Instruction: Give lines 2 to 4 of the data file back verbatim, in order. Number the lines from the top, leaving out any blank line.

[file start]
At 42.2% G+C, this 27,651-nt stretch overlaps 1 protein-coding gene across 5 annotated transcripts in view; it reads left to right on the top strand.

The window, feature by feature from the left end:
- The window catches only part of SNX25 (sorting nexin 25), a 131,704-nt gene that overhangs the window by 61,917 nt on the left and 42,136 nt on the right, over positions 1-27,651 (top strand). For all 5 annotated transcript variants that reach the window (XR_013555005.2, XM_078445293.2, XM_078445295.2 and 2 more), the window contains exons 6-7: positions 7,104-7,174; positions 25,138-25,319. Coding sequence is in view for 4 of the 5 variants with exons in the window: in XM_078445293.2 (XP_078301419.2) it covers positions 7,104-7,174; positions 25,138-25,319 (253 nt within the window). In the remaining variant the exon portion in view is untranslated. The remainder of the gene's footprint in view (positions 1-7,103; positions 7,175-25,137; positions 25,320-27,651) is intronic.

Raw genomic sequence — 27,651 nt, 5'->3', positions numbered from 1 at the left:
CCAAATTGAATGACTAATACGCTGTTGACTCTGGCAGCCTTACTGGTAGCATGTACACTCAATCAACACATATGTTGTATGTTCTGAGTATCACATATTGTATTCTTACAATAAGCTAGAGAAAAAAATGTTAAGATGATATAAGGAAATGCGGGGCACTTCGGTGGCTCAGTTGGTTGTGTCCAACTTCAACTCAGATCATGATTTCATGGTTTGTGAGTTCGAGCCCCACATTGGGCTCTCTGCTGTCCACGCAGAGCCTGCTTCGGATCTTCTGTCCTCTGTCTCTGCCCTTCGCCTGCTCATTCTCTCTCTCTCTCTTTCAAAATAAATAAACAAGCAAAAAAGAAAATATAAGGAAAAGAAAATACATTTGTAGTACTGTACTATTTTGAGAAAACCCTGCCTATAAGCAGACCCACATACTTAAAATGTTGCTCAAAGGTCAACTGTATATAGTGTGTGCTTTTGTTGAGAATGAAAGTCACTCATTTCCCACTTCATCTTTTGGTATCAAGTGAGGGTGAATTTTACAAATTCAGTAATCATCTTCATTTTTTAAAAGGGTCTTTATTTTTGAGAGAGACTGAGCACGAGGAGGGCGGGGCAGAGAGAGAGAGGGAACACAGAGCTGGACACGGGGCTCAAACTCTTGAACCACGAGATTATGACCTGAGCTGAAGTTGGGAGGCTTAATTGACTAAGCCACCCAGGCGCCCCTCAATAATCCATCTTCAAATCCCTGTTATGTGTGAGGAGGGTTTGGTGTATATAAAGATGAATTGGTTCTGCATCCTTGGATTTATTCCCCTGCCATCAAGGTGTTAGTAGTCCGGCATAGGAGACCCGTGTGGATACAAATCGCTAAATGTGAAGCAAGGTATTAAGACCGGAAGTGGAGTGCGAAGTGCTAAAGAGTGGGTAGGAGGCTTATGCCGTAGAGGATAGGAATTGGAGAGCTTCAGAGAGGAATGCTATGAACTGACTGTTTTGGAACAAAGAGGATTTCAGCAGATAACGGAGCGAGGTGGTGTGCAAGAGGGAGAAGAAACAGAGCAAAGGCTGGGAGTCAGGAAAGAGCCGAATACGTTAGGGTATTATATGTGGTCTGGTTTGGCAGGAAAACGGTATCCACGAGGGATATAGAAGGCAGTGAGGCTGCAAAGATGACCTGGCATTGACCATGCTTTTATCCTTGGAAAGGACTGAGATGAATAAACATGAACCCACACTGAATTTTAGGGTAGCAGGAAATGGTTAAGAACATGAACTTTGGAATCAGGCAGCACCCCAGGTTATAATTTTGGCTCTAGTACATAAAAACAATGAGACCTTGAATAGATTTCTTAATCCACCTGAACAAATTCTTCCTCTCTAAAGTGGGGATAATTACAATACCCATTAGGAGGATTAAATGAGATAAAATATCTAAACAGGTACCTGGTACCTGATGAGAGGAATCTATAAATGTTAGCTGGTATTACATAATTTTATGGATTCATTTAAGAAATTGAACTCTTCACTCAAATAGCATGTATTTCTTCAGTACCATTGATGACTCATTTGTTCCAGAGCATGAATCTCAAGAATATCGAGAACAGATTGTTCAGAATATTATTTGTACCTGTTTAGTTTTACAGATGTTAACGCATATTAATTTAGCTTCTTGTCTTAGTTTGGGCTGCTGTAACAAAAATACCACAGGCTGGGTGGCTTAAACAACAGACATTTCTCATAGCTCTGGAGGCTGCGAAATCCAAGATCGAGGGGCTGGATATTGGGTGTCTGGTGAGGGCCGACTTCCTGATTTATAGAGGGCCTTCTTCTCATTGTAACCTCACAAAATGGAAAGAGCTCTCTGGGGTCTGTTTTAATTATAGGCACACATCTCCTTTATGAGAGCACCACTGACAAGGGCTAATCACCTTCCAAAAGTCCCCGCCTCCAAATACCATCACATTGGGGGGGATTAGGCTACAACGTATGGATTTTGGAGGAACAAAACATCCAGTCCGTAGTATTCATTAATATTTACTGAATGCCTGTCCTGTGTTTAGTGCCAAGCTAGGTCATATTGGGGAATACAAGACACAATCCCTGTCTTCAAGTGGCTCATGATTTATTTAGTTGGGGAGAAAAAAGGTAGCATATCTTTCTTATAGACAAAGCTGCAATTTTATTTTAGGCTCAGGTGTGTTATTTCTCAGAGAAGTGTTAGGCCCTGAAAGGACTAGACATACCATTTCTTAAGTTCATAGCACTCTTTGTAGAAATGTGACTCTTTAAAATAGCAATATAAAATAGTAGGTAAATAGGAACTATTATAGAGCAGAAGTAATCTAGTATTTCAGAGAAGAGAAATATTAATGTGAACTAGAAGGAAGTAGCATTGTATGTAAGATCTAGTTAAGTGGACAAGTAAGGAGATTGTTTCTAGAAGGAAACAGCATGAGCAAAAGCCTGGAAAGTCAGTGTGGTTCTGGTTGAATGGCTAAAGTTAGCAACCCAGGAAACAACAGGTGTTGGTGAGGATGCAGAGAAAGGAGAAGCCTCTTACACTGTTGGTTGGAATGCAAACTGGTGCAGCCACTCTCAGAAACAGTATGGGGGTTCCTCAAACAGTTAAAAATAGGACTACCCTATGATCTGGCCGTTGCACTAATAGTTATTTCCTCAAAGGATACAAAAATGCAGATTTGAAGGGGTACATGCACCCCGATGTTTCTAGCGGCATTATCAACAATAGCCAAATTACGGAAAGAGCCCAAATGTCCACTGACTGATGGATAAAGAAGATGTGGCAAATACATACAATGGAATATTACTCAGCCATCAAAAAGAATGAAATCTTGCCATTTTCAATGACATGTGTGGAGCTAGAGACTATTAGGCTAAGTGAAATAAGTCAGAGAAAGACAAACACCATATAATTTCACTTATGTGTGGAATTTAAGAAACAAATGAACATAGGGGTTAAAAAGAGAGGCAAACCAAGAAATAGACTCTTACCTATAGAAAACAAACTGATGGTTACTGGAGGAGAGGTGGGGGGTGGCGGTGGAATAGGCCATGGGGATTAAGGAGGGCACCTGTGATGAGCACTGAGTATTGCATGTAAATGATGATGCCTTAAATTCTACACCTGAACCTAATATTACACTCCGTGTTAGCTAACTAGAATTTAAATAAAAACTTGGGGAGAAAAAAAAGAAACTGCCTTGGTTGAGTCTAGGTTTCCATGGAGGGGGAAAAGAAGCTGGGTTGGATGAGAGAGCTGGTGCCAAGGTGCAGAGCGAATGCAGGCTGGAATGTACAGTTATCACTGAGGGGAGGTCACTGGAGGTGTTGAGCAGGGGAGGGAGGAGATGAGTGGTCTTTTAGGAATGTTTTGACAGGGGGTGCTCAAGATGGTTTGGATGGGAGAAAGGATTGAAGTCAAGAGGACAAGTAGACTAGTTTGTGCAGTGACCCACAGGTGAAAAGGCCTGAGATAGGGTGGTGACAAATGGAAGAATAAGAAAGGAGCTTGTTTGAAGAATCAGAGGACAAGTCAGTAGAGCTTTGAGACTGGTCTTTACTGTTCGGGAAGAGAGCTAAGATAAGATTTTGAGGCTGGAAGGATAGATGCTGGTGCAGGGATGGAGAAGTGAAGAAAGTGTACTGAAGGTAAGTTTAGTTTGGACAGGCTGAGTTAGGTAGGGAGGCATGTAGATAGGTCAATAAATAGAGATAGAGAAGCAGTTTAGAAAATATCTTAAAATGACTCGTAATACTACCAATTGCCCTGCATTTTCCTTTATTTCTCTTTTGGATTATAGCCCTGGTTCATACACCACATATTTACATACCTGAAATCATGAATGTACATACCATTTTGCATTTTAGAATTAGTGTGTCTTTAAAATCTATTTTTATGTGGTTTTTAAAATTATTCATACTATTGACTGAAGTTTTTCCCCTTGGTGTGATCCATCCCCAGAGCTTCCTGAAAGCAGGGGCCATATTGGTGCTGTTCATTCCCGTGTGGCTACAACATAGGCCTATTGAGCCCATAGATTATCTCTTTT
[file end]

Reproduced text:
The window, feature by feature from the left end:
- The window catches only part of SNX25 (sorting nexin 25), a 131,704-nt gene that overhangs the window by 61,917 nt on the left and 42,136 nt on the right, over positions 1-27,651 (top strand). For all 5 annotated transcript variants that reach the window (XR_013555005.2, XM_078445293.2, XM_078445295.2 and 2 more), the window contains exons 6-7: positions 7,104-7,174; positions 25,138-25,319. Coding sequence is in view for 4 of the 5 variants with exons in the window: in XM_078445293.2 (XP_078301419.2) it covers positions 7,104-7,174; positions 25,138-25,319 (253 nt within the window). In the remaining variant the exon portion in view is untranslated. The remainder of the gene's footprint in view (positions 1-7,103; positions 7,175-25,137; positions 25,320-27,651) is intronic.

Raw genomic sequence — 27,651 nt, 5'->3', positions numbered from 1 at the left: